Anchorage-independent growth is a hallmark of oncogenic transformation. We reported that the mitogen-activated protein/extracellular signal-regulated kinase kinase (MEK) inhibitor U0126 inhibited anchorage-independent growth of Ki-ras-transformed rat fibroblasts by simultaneously blocking both extracellular signal-regulated kinase (ERK) and mammalian target of rapamycin (mTOR)-p70S6K pathways. Here, we examined the effects of U0126 on the growth of eight human breast cancer cell lines. U0126 selectively repressed anchorage-independent growth of MDA-MB231 and HBC4 cells, two lines with constitutively activated ERK. Loss of contact with substratum triggers apoptosis in many normal cell types, a phenomenon termed anoikis. U0126 sensitized MDA-MB231 and HBC4 to anoikis, i.e., upon treatment with U0126, cells deprived of anchorage entered apoptosis, whereas adherent cells remained viable. Another MEK inhibitor PD98059 also induced anoikis sensitivity in MDA-MB231 cells but not in HBC4 cells. However, HBC4 cells were sensitized to anoikis when PD98059 was combined with the mTOR inhibitor rapamycin. To study the biochemical basis for induction of anoikis sensitivity, we examined the effects of the MEK inhibitors on ERK and p70S6K pathways in anchored versus nonanchored cells. As in Ki-ras-transformed rat fibroblasts, U0126 reduced activation of both ERK and p70S6K in MDA-MB231 and HBC4 cells, irrespective of anchorage. PD98059, in anchored cells, was more selective for the ERK pathway and did not significantly block the p70S6K pathway. Removal of anchorage substantially sensitized p70S6K to PD98059 in MDA-MB231 cells, whereas p70S6K in suspended HBC4 cells remained fairly refractory. U0126 was either without effect or less inhibitory on p70S6K in MDA-MB453 and SKBR3, two cell lines in which anoikis sensitivity was not induced. Thus, susceptibility of the p70S6K pathway to MEK inhibitors appeared to be an important determinant of anoikis sensitivity. The results indicate that concurrent inhibition of MEK-ERK and mTOR-p70S6K pathways induces apoptosis in MDA-MB231 and HBC4 cells when cells are deprived of anchorage but not when anchored. Inhibitors of MEK-ERK and mTOR-p70S6K pathways may provide a therapeutic strategy to selectively target neoplasms proliferating at ectopic locations, with acceptable effects on normal cells in their proper tissue context.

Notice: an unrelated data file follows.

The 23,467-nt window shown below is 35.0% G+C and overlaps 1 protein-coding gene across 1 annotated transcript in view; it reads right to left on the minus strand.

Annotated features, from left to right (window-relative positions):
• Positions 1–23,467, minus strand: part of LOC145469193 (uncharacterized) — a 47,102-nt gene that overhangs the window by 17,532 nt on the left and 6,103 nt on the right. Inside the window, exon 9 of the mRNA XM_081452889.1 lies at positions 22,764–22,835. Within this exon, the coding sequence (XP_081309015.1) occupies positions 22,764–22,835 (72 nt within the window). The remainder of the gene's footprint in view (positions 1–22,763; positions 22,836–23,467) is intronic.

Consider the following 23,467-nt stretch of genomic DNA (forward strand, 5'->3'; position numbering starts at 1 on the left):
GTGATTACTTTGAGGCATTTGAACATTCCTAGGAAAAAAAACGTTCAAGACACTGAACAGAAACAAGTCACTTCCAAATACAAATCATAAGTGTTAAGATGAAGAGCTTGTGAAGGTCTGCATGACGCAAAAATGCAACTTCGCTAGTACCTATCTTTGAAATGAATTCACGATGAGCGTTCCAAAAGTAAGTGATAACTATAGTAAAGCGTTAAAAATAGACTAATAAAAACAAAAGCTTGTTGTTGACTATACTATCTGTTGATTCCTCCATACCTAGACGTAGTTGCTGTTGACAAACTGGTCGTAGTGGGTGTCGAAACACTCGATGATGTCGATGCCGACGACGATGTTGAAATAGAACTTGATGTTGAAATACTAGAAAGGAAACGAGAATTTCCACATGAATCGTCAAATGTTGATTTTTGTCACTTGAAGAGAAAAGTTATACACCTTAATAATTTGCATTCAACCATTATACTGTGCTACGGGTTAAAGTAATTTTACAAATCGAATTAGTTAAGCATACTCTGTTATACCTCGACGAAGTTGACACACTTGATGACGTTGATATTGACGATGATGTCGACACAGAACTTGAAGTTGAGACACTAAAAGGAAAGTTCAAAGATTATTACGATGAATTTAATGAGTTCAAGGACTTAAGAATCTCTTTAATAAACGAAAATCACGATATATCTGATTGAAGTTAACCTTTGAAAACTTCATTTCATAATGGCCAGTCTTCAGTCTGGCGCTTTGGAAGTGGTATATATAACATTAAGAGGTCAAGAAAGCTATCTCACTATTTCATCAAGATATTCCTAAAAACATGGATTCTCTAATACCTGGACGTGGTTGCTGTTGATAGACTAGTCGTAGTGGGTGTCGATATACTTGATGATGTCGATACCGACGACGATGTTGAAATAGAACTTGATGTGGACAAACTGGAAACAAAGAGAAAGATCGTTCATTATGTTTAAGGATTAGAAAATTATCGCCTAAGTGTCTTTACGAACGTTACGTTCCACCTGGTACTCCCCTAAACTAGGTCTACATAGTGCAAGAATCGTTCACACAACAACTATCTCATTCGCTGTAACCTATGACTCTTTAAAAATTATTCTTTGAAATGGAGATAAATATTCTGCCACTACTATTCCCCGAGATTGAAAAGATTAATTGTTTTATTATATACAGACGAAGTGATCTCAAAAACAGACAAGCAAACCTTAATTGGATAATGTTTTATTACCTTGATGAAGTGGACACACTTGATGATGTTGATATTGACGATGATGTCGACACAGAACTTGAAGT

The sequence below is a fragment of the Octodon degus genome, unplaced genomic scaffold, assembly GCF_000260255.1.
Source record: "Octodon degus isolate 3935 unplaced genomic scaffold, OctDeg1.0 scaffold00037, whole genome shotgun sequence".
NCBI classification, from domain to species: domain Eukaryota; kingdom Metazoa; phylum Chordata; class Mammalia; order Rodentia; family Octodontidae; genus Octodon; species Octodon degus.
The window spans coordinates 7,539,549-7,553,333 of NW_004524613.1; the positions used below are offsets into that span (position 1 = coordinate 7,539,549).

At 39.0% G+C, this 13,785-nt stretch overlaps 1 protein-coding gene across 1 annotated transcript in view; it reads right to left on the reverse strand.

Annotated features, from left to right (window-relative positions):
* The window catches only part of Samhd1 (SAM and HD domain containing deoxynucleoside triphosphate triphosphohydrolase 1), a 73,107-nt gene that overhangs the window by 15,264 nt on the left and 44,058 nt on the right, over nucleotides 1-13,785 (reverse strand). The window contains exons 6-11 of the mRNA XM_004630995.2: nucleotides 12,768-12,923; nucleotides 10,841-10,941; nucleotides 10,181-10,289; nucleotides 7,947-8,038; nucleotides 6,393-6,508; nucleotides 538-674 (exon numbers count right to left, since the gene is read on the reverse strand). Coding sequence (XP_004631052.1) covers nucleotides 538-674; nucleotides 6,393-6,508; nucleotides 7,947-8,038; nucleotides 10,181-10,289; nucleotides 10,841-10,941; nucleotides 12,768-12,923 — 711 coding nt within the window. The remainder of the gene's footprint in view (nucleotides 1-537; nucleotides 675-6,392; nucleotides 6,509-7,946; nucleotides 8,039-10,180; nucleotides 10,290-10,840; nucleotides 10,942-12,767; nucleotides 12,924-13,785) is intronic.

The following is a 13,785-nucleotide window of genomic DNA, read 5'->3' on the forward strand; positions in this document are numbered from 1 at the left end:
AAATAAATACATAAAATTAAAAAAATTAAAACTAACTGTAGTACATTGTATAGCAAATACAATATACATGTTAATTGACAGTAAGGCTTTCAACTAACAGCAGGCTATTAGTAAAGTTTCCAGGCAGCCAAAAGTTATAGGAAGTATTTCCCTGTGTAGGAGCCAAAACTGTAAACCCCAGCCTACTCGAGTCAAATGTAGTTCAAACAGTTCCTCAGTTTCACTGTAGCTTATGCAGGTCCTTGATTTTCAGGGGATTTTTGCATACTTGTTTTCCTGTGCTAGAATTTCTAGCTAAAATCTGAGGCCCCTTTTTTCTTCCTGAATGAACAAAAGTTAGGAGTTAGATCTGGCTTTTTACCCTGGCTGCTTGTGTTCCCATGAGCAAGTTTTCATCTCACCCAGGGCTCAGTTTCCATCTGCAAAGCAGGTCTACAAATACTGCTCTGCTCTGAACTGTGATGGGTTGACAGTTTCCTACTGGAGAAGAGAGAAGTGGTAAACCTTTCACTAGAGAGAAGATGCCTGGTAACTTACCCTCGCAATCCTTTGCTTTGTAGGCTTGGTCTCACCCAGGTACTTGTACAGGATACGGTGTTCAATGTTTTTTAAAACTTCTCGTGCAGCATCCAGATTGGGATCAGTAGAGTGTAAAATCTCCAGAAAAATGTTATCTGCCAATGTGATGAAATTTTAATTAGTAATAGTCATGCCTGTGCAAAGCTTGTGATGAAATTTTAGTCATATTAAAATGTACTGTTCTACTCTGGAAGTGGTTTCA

Growth parameters of normal and transformed cell lines in culture differ in various aspects. Notably, whereas normal cells generally require integrin-mediated adhesion to appropriate extracellular matrix for growth and survival, tumor cells can proliferate without cell-substratum interactions. Anchorage-independent growth is the best in vitro correlate to tumorigenicity (1, 2), and the difference between normal and tumor cells in anchorage dependence in vitro likely reflects their nature in vivo. Survival, growth, and differentiation of normal cells are permitted only when the cells are in their proper tissue context within the organism. On the other hand, tumor cells have the competence for activity outside of their original environment.

We anticipate that compounds that reverse anchorage independence would target tumor cells growing in defiance of positional restrictions while minimally influencing normal cells in their appropriate locations. The MEK

3